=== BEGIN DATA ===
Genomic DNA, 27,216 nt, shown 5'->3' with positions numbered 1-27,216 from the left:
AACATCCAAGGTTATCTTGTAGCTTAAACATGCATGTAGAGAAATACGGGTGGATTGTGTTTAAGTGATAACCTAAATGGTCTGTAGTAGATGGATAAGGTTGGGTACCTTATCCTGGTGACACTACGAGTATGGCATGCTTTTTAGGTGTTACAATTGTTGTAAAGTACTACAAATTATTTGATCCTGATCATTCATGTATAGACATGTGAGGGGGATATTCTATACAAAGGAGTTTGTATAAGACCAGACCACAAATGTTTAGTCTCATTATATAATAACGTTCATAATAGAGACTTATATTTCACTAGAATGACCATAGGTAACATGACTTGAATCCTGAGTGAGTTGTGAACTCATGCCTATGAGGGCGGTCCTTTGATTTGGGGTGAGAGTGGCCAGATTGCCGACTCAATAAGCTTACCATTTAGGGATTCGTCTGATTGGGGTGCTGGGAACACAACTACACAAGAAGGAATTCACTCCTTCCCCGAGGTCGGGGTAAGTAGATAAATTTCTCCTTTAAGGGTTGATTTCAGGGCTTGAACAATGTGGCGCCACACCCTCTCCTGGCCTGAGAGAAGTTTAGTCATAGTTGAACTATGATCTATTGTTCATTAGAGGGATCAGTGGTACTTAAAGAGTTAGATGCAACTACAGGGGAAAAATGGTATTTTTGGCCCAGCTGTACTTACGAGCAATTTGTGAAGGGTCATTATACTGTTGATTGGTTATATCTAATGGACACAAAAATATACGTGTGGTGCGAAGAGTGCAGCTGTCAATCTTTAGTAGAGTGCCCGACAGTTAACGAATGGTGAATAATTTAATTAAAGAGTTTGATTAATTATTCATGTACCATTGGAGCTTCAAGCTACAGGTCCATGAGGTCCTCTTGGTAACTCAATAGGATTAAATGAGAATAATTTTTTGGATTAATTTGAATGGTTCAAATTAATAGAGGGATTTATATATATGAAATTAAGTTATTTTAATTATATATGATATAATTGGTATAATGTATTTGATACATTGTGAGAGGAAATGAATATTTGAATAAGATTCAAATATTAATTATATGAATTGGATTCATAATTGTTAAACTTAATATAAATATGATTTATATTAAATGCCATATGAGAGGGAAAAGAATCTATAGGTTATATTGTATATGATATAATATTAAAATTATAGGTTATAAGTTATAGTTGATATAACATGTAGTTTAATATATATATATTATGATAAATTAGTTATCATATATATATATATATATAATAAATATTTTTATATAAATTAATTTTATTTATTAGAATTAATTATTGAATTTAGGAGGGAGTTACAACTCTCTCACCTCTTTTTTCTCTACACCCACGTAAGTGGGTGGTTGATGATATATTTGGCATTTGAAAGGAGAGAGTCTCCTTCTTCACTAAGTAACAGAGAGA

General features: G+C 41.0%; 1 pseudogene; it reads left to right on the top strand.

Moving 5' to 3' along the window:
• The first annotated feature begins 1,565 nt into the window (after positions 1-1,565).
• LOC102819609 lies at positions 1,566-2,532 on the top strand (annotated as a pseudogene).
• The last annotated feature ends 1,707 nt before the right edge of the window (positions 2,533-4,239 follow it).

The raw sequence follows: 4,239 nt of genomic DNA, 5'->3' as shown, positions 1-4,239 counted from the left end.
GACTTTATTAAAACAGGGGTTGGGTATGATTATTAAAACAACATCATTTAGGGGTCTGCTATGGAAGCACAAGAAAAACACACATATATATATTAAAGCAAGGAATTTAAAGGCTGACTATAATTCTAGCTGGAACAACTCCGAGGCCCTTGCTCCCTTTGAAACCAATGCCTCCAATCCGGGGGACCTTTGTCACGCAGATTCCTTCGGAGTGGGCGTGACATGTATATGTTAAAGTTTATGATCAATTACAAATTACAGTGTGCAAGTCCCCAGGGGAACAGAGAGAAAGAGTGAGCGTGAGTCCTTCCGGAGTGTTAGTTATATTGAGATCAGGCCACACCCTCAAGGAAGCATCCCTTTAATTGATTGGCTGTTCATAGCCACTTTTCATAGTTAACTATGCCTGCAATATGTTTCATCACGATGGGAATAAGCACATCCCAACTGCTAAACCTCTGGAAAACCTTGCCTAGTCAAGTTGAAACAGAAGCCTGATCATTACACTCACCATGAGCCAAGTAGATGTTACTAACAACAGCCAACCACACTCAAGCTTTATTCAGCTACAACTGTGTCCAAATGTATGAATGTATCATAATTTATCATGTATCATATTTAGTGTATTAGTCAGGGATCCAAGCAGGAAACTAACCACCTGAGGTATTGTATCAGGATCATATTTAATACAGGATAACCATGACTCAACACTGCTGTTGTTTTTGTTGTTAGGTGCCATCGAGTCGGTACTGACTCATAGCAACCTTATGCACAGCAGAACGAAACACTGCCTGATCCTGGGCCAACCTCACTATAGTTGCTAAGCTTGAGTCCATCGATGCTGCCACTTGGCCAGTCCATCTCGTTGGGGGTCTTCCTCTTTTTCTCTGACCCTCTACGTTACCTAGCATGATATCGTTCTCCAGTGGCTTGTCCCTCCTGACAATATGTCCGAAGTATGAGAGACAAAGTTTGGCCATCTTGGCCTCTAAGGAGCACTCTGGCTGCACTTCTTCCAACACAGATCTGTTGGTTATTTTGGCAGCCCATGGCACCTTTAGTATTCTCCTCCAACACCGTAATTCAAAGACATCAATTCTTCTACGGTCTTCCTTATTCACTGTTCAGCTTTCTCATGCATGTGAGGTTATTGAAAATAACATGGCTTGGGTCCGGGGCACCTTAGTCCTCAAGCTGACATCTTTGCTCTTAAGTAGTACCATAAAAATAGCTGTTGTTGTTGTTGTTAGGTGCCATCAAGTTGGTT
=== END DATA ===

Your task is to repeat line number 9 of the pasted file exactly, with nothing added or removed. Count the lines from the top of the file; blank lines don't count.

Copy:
GACTTTATTAAAACAGGGGTTGGGTATGATTATTAAAACAACATCATTTAGGGGTCTGCTATGGAAGCACAAGAAAAACACACATATATATATTAAAGCAAGGAATTTAAAGGCTGACTATAATTCTAGCTGGAACAACTCCGAGGCCCTTGCTCCCTTTGAAACCAATGCCTCCAATCCGGGGGACCTTTGTCACGCAGATTCCTTCGGAGTGGGCGTGACATGTATATGTTAAAGTTTATGATCAATTACAAATTACAGTGTGCAAGTCCCCAGGGGAACAGAGAGAAAGAGTGAGCGTGAGTCCTTCCGGAGTGTTAGTTATATTGAGATCAGGCCACACCCTCAAGGAAGCATCCCTTTAATTGATTGGCTGTTCATAGCCACTTTTCATAGTTAACTATGCCTGCAATATGTTTCATCACGATGGGAATAAGCACATCCCAACTGCTAAACCTCTGGAAAACCTTGCCTAGTCAAGTTGAAACAGAAGCCTGATCATTACACTCACCATGAGCCAAGTAGATGTTACTAACAACAGCCAACCACACTCAAGCTTTATTCAGCTACAACTGTGTCCAAATGTATGAATGTATCATAATTTATCATGTATCATATTTAGTGTATTAGTCAGGGATCCAAGCAGGAAACTAACCACCTGAGGTATTGTATCAGGATCATATTTAATACAGGATAACCATGACTCAACACTGCTGTTGTTTTTGTTGTTAGGTGCCATCGAGTCGGTACTGACTCATAGCAACCTTATGCACAGCAGAACGAAACACTGCCTGATCCTGGGCCAACCTCACTATAGTTGCTAAGCTTGAGTCCATCGATGCTGCCACTTGGCCAGTCCATCTCGTTGGGGGTCTTCCTCTTTTTCTCTGACCCTCTACGTTACCTAGCATGATATCGTTCTCCAGTGGCTTGTCCCTCCTGACAATATGTCCGAAGTATGAGAGACAAAGTTTGGCCATCTTGGCCTCTAAGGAGCACTCTGGCTGCACTTCTTCCAACACAGATCTGTTGGTTATTTTGGCAGCCCATGGCACCTTTAGTATTCTCCTCCAACACCGTAATTCAAAGACATCAATTCTTCTACGGTCTTCCTTATTCACTGTTCAGCTTTCTCATGCATGTGAGGTTATTGAAAATAACATGGCTTGGGTCCGGGGCACCTTAGTCCTCAAGCTGACATCTTTGCTCTTAAGTAGTACCATAAAAATAGCTGTTGTTGTTGTTGTTAGGTGCCATCAAGTTGGTT